This video shows a murder suspect attempting to take control of a police officer’s gun. It appears that the weapon was secured in a retention holster — a damn fine idea for armed Americans who open carry. The more important point: the gun grab was met with immediate and overwhelming force. If someone goes for your gun, counter-attack with as much violence as possible.

It’s a life-or-death situation. If someone removes your gun from your holster they’re probably going to use it. On you. If you’re in a wrestling match with a bad guy for your gun — with enough control over the firearm to keep it pointed at your assailant — do not hesitate to shoot the bad guy off your gun. That is all.

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38 Responses to Counter Gun Grab With Maximum Force: Guns for Beginners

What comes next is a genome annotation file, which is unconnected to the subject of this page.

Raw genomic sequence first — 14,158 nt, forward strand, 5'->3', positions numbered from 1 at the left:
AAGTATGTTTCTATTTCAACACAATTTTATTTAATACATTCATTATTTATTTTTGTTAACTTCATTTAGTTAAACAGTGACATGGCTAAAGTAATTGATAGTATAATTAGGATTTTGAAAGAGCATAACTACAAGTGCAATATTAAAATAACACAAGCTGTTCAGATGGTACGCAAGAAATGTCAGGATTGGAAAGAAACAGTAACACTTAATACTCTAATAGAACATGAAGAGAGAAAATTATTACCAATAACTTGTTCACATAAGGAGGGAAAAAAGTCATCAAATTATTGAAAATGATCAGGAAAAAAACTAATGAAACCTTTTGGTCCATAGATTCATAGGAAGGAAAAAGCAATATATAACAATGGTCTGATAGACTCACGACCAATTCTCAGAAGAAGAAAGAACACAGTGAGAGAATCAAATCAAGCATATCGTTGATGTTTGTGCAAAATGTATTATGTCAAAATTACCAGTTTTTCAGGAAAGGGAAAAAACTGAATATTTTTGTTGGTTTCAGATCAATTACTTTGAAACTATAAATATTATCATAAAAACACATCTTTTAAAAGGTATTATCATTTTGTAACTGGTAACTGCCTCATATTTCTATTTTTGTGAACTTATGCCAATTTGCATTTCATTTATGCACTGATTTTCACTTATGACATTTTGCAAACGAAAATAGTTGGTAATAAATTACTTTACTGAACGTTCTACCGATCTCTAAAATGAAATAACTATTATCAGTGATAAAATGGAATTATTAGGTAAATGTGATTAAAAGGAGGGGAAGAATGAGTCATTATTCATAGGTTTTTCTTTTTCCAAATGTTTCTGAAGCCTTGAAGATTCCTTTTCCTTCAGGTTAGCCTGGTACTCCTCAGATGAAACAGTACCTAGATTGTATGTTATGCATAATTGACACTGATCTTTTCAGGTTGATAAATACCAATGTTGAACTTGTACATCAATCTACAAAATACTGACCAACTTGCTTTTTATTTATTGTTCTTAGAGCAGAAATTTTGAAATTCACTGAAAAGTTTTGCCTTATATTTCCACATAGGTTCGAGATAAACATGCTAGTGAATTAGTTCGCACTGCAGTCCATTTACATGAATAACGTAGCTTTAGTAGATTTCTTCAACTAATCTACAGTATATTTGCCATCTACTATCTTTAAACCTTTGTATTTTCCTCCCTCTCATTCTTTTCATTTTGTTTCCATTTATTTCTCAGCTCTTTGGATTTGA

1. Things to think about:
    1) The retention holster meant that the bad guy had almost no leverage from his angle. A non-retention holster would have been a different story
    2) The officer may have had to be there “to remove the cuffs” (could have picked a safer angle and position of advantage) but why did he have a gun to begin with? If the suspect had been checked for weapons- and if he’s in cuffs he should have been- there’s no reason to bring a gun into that room.
    3) If there weren’t other officers there even more force would have had to have been used… possibly including immediate deadly force IF the bad guy was no longer in cuffs.

  2. I open carry with a retention holster but on my weak side I have an automatic knife. If I ever feel a tug my strong hand will clamp on the pistol or arm of the grabber while I draw and open the knife with my weak side hand. Then it’s time to slice and dice until they let go.

  3. Clearly, the officer put himself at a disadvantage. He did not have to bend down to practically the prisoner’s knee with his head to take the cuffs off.